Another good indication in the earnings, he said, is that the company's new products, like the Z10 smartphone, haven't been fully realized. "Maybe you don't even have to think about the device. The subscription model may still be good even if you lose some subscribers," he said.
(Read More: Investors Abandon Blackberry After 'Disappointing' Launch)
Excluding items, BlackBerry made a profit of 22 cents per share, down sharply from 80 cents a share in the year-earlier period. Those figures, however, were far ahead of what Wall Street was expecting. Analysts had expected BlackBerry to report a quarterly loss of 29 cents a share on $2.85 billion in revenue, according to a consensus estimate from Thomson Reuters.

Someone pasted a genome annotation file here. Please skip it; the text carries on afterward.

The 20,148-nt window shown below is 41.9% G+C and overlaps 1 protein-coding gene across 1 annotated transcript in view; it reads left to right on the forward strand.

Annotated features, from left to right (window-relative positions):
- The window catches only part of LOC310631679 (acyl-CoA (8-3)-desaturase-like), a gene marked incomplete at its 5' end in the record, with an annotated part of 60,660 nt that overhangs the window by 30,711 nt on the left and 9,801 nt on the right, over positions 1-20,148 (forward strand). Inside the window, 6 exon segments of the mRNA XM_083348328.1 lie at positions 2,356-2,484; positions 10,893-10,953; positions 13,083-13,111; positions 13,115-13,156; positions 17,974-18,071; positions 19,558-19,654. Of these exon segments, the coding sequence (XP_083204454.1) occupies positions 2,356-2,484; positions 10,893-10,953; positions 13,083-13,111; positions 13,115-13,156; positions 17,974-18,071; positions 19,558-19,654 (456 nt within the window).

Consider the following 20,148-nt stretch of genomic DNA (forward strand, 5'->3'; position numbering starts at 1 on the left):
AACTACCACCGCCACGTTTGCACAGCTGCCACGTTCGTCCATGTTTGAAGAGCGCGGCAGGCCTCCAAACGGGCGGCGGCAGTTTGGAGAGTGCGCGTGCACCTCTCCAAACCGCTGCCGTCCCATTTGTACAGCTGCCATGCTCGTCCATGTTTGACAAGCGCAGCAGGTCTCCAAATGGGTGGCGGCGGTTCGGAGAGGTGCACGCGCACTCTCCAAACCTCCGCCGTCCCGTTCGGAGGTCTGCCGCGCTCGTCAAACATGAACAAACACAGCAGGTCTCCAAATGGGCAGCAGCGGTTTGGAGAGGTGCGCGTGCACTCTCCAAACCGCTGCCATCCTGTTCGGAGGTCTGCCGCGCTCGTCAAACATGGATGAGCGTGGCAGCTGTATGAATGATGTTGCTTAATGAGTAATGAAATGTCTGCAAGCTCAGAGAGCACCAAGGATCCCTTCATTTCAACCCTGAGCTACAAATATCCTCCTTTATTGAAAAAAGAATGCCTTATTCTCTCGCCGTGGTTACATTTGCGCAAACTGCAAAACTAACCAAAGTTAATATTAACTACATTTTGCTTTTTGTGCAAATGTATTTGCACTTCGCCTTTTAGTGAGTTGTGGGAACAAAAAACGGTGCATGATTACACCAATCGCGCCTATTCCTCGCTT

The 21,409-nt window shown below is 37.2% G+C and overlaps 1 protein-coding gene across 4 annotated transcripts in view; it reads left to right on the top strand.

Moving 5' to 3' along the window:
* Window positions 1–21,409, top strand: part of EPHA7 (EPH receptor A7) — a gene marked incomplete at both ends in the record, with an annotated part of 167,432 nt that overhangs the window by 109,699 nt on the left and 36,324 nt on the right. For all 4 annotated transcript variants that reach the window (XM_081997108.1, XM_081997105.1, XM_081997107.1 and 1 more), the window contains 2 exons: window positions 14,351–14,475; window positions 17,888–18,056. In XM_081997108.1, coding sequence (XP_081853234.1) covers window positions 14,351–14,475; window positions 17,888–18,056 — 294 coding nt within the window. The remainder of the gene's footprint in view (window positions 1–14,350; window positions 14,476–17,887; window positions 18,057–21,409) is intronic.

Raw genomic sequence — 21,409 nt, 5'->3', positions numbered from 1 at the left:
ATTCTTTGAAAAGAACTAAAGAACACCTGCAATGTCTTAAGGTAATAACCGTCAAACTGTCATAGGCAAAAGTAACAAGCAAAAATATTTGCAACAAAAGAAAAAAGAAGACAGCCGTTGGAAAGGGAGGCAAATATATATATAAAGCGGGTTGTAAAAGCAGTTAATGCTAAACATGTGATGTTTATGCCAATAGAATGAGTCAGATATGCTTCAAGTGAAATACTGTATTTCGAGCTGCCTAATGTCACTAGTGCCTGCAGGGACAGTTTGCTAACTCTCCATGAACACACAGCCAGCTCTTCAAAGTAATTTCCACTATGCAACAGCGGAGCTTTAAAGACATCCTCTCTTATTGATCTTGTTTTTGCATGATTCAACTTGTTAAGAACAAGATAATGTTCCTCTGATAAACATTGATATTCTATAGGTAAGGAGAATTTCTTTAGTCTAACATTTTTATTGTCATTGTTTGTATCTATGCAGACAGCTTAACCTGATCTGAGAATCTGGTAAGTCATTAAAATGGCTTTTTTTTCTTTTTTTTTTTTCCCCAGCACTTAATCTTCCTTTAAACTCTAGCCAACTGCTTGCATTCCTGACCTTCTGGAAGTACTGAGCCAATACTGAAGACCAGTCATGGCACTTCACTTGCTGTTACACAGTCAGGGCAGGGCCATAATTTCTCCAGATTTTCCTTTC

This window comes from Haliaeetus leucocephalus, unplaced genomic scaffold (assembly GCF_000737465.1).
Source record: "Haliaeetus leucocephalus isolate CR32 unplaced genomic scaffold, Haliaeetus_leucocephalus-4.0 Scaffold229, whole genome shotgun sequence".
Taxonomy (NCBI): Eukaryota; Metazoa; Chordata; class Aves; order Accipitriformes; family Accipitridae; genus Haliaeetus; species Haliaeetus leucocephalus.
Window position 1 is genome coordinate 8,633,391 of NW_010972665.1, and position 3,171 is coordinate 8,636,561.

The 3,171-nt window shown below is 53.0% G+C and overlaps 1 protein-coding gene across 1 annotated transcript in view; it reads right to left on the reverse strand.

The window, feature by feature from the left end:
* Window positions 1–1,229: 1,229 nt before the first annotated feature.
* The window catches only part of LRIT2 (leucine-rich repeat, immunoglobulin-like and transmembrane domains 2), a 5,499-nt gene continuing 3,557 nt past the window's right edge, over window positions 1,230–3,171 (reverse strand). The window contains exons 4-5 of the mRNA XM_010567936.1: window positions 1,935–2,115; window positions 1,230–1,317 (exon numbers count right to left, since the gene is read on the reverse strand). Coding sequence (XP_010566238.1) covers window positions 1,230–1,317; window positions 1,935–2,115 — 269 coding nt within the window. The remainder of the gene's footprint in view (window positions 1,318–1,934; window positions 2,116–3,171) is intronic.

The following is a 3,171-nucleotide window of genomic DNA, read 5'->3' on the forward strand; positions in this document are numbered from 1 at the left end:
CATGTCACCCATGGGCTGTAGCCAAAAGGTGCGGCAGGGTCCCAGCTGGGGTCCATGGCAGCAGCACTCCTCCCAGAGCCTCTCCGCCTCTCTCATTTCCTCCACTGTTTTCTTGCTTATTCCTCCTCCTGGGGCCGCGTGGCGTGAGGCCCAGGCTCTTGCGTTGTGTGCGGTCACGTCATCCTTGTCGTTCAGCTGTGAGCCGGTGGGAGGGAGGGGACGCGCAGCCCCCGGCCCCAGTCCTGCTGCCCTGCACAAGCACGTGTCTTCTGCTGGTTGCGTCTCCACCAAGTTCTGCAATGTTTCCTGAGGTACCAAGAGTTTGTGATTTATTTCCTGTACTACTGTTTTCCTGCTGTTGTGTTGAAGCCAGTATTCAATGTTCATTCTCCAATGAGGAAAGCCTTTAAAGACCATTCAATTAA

"I think that there are people that want this stock down. This company was supposed to have a terrible quarter. This was not a terrible quarter," he said. "This company was on the ropes. It's not anymore."
Cramer added that BlackBerry CEO, Thorsten Heins, "has managed to fix the balance sheet, much like what Meg (Whitman) has done at Hewlett Packard. Balance sheet fixing is stage one in a turnaround."